While everyone else is wondering whether the Supreme Court will replace Obamacare in 37 states with the actual Affordable Care Act as written, some Democratic U.S. Senators are urging women to dive deeper into Obamacare’s perverse incentives by encouraging them to delay getting health insurance until after they become pregnant.
As reported by Lydia Wheeler in The Hill, Senator Patty Murray has round up 36 signatures on a letter addressed to U.S. Health & Human Services Secretary Sylvia Burwell urging her to pull yet another “special enrollment period” out of her bag of tricks.
In a statement, Christina Postolowski, health policy manager of Young Invincibles, said she’s thrilled to see a growing chorus of leaders calling on the administration to create a special open enrollment period to make maternity coverage available to pregnant women year-round.
According to Postolowski’s December 2014 report “Without Maternity Coverage” maternity care and delivery ranges from $10,000 to $20,000 without complications.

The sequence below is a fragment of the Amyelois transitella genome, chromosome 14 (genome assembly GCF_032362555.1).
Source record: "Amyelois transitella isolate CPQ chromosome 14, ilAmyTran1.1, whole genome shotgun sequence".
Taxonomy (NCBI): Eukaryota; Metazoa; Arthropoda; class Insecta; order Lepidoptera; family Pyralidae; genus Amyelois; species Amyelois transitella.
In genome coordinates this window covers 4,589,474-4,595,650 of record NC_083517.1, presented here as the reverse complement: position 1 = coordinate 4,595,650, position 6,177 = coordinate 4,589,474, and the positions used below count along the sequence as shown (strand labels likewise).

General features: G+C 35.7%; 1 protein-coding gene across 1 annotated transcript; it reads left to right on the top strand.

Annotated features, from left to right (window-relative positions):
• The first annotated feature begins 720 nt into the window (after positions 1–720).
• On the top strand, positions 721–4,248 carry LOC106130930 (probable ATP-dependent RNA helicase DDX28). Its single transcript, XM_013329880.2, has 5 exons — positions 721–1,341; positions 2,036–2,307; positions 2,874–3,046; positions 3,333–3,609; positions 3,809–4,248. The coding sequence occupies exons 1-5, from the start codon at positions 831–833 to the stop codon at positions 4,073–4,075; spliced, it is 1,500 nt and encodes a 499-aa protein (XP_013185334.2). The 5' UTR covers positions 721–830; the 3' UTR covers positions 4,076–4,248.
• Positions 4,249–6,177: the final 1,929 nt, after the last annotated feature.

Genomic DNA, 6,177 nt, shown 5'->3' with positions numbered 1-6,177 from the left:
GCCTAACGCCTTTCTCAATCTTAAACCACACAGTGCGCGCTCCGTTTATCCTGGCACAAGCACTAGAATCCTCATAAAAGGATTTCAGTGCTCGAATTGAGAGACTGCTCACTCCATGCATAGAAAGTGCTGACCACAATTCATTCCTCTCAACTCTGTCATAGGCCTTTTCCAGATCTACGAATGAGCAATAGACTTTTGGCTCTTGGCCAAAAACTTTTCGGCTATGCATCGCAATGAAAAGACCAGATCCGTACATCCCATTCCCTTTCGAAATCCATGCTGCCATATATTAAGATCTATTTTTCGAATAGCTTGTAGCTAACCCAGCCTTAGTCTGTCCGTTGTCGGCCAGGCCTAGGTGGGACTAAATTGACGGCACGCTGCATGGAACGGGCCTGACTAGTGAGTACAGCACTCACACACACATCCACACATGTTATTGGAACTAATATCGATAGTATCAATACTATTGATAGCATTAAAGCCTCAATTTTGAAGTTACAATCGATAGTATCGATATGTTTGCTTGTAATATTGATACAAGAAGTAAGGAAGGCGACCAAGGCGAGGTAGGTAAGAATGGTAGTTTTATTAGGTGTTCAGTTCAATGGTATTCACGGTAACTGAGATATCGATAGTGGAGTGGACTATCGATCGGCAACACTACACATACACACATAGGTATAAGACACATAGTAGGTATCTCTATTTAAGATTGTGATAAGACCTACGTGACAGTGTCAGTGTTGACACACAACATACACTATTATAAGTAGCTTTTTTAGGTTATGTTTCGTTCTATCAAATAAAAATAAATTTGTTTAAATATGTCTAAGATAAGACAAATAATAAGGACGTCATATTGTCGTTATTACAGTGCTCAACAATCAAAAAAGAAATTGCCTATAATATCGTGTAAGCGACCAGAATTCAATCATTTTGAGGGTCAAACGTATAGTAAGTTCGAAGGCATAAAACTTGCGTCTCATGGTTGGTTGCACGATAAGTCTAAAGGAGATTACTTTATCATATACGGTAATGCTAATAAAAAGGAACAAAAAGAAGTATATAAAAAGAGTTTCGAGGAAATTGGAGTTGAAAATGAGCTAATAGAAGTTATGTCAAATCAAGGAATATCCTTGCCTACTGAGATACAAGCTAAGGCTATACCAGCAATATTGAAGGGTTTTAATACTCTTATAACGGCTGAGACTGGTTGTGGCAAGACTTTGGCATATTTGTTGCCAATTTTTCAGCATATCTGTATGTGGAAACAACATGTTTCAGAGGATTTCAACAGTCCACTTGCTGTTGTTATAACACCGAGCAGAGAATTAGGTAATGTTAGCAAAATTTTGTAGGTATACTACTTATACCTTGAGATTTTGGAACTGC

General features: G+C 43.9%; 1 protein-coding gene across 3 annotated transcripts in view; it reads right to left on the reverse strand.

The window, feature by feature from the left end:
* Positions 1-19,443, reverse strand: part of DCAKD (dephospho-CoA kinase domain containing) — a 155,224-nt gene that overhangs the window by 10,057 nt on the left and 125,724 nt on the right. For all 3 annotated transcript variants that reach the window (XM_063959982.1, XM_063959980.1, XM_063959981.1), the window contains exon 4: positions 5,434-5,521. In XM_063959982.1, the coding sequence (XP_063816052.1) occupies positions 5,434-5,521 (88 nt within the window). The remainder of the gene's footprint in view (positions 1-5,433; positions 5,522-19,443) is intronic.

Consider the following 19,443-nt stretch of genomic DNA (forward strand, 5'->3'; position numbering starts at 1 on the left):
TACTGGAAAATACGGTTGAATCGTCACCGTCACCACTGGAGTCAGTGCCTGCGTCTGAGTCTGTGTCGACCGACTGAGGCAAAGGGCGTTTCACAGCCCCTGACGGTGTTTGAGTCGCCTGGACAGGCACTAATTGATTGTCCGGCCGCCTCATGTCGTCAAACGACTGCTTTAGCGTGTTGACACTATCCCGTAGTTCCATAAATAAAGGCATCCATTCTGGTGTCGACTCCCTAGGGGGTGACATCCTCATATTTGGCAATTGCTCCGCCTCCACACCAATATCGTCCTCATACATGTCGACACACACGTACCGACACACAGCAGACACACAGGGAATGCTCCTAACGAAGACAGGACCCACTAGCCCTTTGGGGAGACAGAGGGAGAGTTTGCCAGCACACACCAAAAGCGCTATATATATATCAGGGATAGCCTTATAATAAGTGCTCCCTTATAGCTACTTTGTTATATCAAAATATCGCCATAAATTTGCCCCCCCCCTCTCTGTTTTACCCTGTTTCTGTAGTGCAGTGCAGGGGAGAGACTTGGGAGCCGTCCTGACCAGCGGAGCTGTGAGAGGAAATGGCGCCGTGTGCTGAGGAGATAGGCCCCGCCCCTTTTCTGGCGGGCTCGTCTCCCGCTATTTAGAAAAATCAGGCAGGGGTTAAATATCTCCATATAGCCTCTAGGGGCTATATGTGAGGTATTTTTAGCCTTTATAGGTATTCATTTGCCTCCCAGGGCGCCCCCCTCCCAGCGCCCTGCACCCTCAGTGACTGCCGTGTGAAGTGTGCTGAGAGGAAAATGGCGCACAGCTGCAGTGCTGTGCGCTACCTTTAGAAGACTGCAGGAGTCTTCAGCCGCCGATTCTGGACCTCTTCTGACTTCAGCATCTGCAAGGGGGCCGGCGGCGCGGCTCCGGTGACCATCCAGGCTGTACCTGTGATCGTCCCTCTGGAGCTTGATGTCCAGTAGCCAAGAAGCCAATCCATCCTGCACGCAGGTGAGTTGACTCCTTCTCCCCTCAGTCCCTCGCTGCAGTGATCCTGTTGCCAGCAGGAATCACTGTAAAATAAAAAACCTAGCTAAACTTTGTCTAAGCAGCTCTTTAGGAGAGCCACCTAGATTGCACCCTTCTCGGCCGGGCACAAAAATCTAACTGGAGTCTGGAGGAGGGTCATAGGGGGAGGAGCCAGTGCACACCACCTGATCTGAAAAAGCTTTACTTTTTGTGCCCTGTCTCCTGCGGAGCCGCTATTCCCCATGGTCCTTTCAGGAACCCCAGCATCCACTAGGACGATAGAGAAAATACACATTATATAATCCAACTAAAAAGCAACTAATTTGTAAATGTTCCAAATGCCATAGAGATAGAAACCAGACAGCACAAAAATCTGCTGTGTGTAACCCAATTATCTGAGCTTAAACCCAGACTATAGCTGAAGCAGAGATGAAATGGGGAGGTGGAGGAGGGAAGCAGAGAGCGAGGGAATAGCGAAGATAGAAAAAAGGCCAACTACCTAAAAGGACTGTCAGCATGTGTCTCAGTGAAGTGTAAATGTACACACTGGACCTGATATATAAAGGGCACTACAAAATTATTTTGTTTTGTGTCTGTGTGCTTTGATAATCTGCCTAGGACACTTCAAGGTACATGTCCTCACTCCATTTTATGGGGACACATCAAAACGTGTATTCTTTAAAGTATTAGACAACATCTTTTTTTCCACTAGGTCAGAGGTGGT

Secretary Burwell has recently conjured up a special enrolment period, in April, for those who are shocked to learn from the IRS that they have to pay a fine (or tax or penalty) for not having Obamacare-qualifying coverage in 2014.
The proposed pregnancy waiver seems discriminatory. Why are women who plan on getting pregnant the only ones to be offered the opportunity to avoid Obamacare until they decide to shift the costs of their pregnancies to insurers and taxpayers? What about people who engage in dangerous sports? Should I not have the ability to delay enrollment until I go on my next SCUBA-diving vacation?
This is an example of adverse selection. It is similar to allowing a driver to purchase automobile insurance after he has started competing in the Dakar long-distance race across the deserts of North Africa. The proposed pregnancy waiver would cause premiums in Obamacare exchanges to increase even higher that they already have.
(In employer-based coverage, there are also special enrollment periods for events like divorce or a spouse losing her job with benefits to which you subscribe. However, these are bad events that people usually want to avoid, so adverse selection is not a consideration.)